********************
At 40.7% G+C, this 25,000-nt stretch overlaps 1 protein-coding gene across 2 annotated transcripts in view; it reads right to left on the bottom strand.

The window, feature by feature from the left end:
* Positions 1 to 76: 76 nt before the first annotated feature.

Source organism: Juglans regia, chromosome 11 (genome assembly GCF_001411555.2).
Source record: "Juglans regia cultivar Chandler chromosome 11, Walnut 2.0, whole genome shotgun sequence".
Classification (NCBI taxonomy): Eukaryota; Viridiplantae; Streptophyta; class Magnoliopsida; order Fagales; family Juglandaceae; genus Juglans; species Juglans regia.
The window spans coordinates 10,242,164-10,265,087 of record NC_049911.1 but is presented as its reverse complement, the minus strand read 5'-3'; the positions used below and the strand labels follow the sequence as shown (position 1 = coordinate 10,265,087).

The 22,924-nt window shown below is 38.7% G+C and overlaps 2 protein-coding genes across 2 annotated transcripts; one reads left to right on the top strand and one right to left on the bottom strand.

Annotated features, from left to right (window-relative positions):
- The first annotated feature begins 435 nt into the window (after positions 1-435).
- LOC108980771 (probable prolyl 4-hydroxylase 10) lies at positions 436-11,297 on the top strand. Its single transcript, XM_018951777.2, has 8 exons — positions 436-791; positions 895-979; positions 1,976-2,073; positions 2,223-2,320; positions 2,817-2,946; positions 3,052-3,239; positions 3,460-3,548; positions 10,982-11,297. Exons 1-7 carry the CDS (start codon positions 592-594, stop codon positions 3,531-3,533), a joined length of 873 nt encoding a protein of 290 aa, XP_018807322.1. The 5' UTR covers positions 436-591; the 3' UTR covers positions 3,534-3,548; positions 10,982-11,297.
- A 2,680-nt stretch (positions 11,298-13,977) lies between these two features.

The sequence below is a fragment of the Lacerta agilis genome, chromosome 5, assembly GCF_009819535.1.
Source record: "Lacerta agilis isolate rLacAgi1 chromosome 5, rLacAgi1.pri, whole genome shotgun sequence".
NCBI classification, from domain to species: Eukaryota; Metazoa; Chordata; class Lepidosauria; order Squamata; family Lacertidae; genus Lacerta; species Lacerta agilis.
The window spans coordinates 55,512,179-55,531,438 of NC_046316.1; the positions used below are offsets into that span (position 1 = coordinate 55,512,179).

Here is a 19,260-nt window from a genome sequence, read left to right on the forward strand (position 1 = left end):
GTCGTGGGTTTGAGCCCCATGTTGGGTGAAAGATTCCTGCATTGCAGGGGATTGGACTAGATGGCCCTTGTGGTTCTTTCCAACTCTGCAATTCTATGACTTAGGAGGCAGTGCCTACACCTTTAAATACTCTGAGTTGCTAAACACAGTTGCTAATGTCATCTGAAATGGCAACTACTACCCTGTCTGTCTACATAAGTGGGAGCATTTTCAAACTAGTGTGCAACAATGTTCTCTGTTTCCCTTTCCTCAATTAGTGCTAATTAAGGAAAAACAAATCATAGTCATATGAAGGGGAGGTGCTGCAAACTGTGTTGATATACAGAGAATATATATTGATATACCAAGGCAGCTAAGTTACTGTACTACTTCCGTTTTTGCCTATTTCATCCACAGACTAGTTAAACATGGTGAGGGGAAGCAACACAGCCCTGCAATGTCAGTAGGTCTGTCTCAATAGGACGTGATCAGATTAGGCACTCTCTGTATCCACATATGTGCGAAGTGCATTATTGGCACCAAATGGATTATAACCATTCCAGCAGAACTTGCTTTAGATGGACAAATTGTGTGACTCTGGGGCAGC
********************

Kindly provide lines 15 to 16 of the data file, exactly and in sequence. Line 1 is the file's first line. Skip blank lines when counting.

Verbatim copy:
NCBI classification, from domain to species: Eukaryota; Metazoa; Chordata; class Lepidosauria; order Squamata; family Lacertidae; genus Lacerta; species Lacerta agilis.
The window spans coordinates 55,512,179-55,531,438 of NC_046316.1; the positions used below are offsets into that span (position 1 = coordinate 55,512,179).